Shelley sent this series Pete did for a pharmaceutical client that looks to me like it was done during the late 60's or early 70's.
Both Shelley and Lily are under the impression, though, that such other assignments became increasingly rare for Pete as his involvement with AG continued. The thinking is that by the 70's he had settled into a comfortable routine with his one good client and let other freelance opportunities fizzle out.
Lily confirms that Pete never got involved in the popular movement among illustrators to move to the South West and become "Cowboy Painters". "No," she says, "no, he didn't. In fact he sort of looked down on it. He thought it was a lot of fakery, you know, taking advantage of the Indian influence and doing cowboys and so forth. He didn't do any fine art painting. When I visited him in Sedona he took me to some of the galleries. He got a big kick out of some of the "artwork" they were selling," she says with a chuckle. "And I think it was because of his expertise. He wasn't jealous at all."
When Lily became Pete's art director around 1974, or '75, she typically assigned him to create six to ten new pieces per month.
"He was quite proficient," she says, "He would use children in the neighbourhood as models." A practice that went all the way back to the late 1940's, when Pete's own children were often pressed into service as models for their dad's assignments.
I asked Lily to describe the way she an Pete would work through a typical assignment. She begins, "Most of the time I would art direct on the phone. We would read through the copy, then I would offer some suggestions about the subject matter... I would encourage Pete to have, for instance, the boy in question just hilariously laughing. Sometimes I would suggest a certain colour combination. Pete usually got stuck with very primary colours and those were, at one time, going out of style and all sorts of colour combinations were coming in."
"So I would send Pete clips of all sorts of colour combinations that he could use. And he would use them very well! In fact he really liked some of the new colour combinations I would send him. You know how we get into a rut with our compositions or our colour?" she chuckles. "Pete never took offense at my suggesting things of that sort."
"Of course I never had to suggest anything for his drawing... his execution. It was always so marvelous. He knew how I valued his work and that meant a lot to him." Pete never sent back sketches for approval. Lily says, "No. It wasn't necessary. He knew exactly what I was talking about."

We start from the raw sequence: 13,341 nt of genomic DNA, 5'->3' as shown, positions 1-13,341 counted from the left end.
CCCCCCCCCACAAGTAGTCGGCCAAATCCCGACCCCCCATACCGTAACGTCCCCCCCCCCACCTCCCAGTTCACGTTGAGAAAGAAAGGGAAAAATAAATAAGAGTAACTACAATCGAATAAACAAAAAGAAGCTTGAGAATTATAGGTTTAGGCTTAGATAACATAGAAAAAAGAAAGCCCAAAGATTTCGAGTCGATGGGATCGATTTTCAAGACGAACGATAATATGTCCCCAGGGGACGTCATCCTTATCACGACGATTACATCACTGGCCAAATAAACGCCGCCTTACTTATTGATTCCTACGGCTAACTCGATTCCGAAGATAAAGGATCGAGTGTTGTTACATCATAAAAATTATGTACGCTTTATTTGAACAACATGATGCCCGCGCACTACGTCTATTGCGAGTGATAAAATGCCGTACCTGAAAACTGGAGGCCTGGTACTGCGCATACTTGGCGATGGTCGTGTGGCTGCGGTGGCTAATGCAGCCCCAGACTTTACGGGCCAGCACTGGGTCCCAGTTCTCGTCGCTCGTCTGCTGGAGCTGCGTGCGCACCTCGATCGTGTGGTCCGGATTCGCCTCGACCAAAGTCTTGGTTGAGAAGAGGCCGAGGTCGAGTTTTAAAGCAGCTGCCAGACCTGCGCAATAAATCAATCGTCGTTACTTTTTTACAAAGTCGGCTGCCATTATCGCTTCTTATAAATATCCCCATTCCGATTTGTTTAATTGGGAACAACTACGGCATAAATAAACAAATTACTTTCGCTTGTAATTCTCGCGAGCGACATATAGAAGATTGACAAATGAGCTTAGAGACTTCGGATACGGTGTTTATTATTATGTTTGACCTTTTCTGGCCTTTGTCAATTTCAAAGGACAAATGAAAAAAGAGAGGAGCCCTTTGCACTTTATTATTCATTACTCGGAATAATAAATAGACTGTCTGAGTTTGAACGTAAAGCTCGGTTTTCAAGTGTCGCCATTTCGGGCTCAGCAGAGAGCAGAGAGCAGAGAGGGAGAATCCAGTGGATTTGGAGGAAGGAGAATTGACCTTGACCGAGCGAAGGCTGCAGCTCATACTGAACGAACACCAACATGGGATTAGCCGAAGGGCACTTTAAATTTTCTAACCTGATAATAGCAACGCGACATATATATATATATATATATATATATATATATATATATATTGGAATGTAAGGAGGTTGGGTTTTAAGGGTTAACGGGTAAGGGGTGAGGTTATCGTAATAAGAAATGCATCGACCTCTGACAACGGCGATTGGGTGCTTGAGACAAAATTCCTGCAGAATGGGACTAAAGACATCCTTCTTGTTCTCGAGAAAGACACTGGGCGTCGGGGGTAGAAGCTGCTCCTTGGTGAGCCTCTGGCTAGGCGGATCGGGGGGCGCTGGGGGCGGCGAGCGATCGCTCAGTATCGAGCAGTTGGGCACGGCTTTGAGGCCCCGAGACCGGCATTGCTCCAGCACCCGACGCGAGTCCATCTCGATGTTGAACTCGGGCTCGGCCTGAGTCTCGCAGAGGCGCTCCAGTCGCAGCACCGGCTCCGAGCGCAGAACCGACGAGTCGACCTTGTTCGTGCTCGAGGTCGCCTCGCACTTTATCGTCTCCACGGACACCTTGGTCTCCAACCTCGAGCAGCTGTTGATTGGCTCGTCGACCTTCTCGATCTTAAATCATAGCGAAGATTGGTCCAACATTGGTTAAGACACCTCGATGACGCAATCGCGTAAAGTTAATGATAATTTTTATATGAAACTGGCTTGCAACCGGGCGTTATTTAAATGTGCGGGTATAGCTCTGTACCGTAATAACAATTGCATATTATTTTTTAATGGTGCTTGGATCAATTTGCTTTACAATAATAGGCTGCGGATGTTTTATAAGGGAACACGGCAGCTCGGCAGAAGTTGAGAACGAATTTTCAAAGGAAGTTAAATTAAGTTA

Lily continues, "Sometimes, when I called he would be in a bad mood and I would joke him out of it. He liked that," she chuckles, "he liked that a lot. He could get very sour sometimes because Sedona was becoming so overcrowded, and the beautiful area where he lived was being spoiled by urban sprawl."
Pete worked 1/3 up over the printed size, in gouache, on Bainbridge illustration board. Lilly says, "He could create marvelous depth and shadows with it... he was a pro." Usually when a group of illustrations came in from Pete I would call him and tell him what I thought of them, and then give him his next assignment. So he would have a break for a few days each month."
Lily and Pete worked together as artist and art director for about 17 years, until Lily retired in 1991. She thinks Pete likely retired at the same time. It was that year that Lily was invited out to spend a week at the Hawley home in Sedona when she met Pete's wife, Micky. "I was very impressed with her," says Lily, "She was a very sweet woman; very smart."
Sadly, Micky suffered from serious health ailments later in life. Tragically, the Hawley's youngest daughter, Jane, also became extremely ill around the late 1980's. Shelley asked her dad, Pete's son Michael, if Pete ever actually retired. He said no. With both Micky and Jane to care for, Pete needed to continue bringing in as much income as possible. "He was working right up to the very end," says Shelley. Jane died in 1993. Micky passed away the following year.
Pete Hawley, having for years brought smiles to the faces of millions of people, young and old, died February 10, 1996.
* I have so many people to thank this week, chief among them Shelley Nugent for all her invaluable assistance with this week's series on her grandpa, Pete Hawley.
* Thanks as well to Shane Glines of Cartoon Retro for his tremendous generosity. Many of the scans we've seen this week are from his Pete Hawley archives and the phases of Pete's career would not have been nearly as thoroughly illustrated without them.
* David LaFleur of American Greetings and Lily Fueger, formerly of AG - thank you both for the "inside scoop" on Pete Hawley's work for that company.
* David at plan59.com for digging up the archived newspaper articles on the young Pete Hawley.
* And finally thanks to Glen Mullaly and Scott Caple who provided many additional scans for today's post and Dave Broad who provided a Betsy Bell ad seen earlier in the week.
* My Pete Hawley Flickr set